Image via kind over matter
Trawling my way around the interwebs, I managed just before to stumble across the first pro-anorexia blog I have ever read (I am not going to link to it). I am feeling sad and confronted by the feelings this has brought up for me.
Those of you who know me well will be aware that I have struggled with eating issues for approximately half my life. I developed anorexia in my teens, pulled myself out of that, headed a pretty straight course to bulimia via a very strict vegan diet, and have been working for the last approximately 5 years to recover from the bulimia.
I am extraordinarily lucky in that while my eating disorders have often made me miserable they have not destroyed my life or my overall health. I am working on having a calmer, happier relationship with food. This blog, where I celebrate the things that I cook and eat, is part of this. It's hard work, especially when I am tired and stressed as I often am, but I can genuinely say that I am now on the road to being recovered, rather than just struggling, or even worse, pretending.
There is so much more to a meaningful life and a HEALTHY life than the type of food I eat, the amount I weigh, the way I look. This really is easier to remember and to live when I don't expose myself to media that suggest otherwise... but that's another post.
I came across the image at the start of this post on the Kind Over Matter blog and it stuck with me. It also made me wonder about how to define my worth in non-weight, non-food ways... but that's another post too. The point I want to make for myself and for anyone who is reading this blog today is this. Creating rules around food, weight, exercise and looks don't help. These rules can't protect me or you from real life. I am not a better person because I eat a particular way... or weigh a particular amount... or whatever. I'm me. I'm enough just as I am. You are too.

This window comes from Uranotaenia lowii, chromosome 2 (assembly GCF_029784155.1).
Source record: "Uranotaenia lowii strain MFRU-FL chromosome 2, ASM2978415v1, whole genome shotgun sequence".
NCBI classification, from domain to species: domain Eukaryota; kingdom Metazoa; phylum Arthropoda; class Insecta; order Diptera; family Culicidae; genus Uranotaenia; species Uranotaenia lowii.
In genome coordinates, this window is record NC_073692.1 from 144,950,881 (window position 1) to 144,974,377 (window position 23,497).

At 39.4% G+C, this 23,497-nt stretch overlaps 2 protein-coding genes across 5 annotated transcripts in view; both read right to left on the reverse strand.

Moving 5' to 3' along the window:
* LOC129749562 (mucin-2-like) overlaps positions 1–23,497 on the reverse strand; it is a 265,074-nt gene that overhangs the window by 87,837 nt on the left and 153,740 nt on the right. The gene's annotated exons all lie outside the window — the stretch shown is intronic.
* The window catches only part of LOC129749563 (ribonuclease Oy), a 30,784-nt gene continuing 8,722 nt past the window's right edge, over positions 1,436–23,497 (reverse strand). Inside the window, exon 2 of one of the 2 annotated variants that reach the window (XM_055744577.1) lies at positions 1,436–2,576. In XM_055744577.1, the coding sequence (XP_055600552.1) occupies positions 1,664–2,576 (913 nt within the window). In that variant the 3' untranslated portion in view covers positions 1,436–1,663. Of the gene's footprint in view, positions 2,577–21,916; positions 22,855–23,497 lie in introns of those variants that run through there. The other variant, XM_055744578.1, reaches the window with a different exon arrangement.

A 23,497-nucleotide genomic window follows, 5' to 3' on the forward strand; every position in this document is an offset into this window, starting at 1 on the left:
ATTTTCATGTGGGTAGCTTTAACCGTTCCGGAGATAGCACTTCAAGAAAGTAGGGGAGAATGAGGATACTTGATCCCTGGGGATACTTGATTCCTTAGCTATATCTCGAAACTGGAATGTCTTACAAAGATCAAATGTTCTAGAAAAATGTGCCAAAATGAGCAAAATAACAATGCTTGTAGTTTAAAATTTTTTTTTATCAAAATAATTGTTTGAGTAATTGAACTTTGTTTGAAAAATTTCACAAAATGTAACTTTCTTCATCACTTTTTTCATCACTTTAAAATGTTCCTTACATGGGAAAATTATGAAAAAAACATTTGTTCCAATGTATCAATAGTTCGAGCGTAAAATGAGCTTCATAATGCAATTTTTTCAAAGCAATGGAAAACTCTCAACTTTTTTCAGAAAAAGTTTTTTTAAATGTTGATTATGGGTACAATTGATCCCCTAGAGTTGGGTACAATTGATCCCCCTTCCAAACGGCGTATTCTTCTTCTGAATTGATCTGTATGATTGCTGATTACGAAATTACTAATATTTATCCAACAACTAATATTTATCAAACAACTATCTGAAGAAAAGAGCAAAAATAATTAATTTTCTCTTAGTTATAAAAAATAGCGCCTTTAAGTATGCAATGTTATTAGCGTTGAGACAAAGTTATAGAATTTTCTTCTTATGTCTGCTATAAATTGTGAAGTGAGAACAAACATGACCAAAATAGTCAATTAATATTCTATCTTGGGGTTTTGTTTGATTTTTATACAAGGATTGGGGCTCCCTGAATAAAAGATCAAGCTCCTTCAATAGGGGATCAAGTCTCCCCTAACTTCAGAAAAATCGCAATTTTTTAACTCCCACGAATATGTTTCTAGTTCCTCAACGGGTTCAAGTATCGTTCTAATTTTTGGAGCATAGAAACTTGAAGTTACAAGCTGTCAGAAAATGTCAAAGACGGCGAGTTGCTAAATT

The other week I desperately wanted to weigh myself. My sister's scales are stashed in the back of the bathroom cupboard; out of sight out of mind, it's not helpful for me to remember they are there. But I desperately wanted to pull them out and reassure myself (?!) about my weight. I came so close to doing it.
And then I remembered the Kind Over Matter post and I was able to step back and kind of boggle a bit at what I was doing. HOW was knowing my weight going to be reassuring? WHAT kind of value was I placing on a random, meaningless number? WHY was I going to let that number determine how I felt about myself? Good grief, I thought - this is RIDICULOUS.
So I didn't get out the scales. I still haven't. I'm still anxious about my weight. But the difference between me now and me even a couple of years ago is that I'm able to put this anxiety in perspective and let it hang around without acting on it. Most of the time, anyway.
~~~~~~~~~~~~~~~~~~~~~~~~~~~~~~~~~~~~If you have your own struggles with food...
c\__/ have a look at the If Not Dieting, Then What? website (or get the book from the library, or even buy your own copy) - so helpful, totally sensible advice.
c\__/ the Oak House has made, and continues to make, a huge difference in my life.